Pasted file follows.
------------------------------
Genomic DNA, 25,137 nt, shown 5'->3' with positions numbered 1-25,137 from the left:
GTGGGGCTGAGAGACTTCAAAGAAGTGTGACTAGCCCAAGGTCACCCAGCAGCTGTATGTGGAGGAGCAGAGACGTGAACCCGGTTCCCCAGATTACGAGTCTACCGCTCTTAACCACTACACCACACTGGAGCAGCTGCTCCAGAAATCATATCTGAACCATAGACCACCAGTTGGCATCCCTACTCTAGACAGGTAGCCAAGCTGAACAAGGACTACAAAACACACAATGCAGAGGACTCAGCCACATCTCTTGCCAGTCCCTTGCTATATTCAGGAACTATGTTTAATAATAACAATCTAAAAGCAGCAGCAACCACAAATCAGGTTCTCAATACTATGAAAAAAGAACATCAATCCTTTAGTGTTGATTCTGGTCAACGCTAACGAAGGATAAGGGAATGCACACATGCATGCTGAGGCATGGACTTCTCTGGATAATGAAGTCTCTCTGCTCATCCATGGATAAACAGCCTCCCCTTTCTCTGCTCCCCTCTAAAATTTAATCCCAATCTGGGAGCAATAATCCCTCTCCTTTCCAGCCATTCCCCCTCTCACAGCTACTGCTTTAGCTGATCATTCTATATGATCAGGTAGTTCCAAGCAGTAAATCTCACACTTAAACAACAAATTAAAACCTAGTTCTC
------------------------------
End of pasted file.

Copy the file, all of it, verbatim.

Genomic DNA, 25,137 nt, shown 5'->3' with positions numbered 1-25,137 from the left:
GTGGGGCTGAGAGACTTCAAAGAAGTGTGACTAGCCCAAGGTCACCCAGCAGCTGTATGTGGAGGAGCAGAGACGTGAACCCGGTTCCCCAGATTACGAGTCTACCGCTCTTAACCACTACACCACACTGGAGCAGCTGCTCCAGAAATCATATCTGAACCATAGACCACCAGTTGGCATCCCTACTCTAGACAGGTAGCCAAGCTGAACAAGGACTACAAAACACACAATGCAGAGGACTCAGCCACATCTCTTGCCAGTCCCTTGCTATATTCAGGAACTATGTTTAATAATAACAATCTAAAAGCAGCAGCAACCACAAATCAGGTTCTCAATACTATGAAAAAAGAACATCAATCCTTTAGTGTTGATTCTGGTCAACGCTAACGAAGGATAAGGGAATGCACACATGCATGCTGAGGCATGGACTTCTCTGGATAATGAAGTCTCTCTGCTCATCCATGGATAAACAGCCTCCCCTTTCTCTGCTCCCCTCTAAAATTTAATCCCAATCTGGGAGCAATAATCCCTCTCCTTTCCAGCCATTCCCCCTCTCACAGCTACTGCTTTAGCTGATCATTCTATATGATCAGGTAGTTCCAAGCAGTAAATCTCACACTTAAACAACAAATTAAAACCTAGTTCTC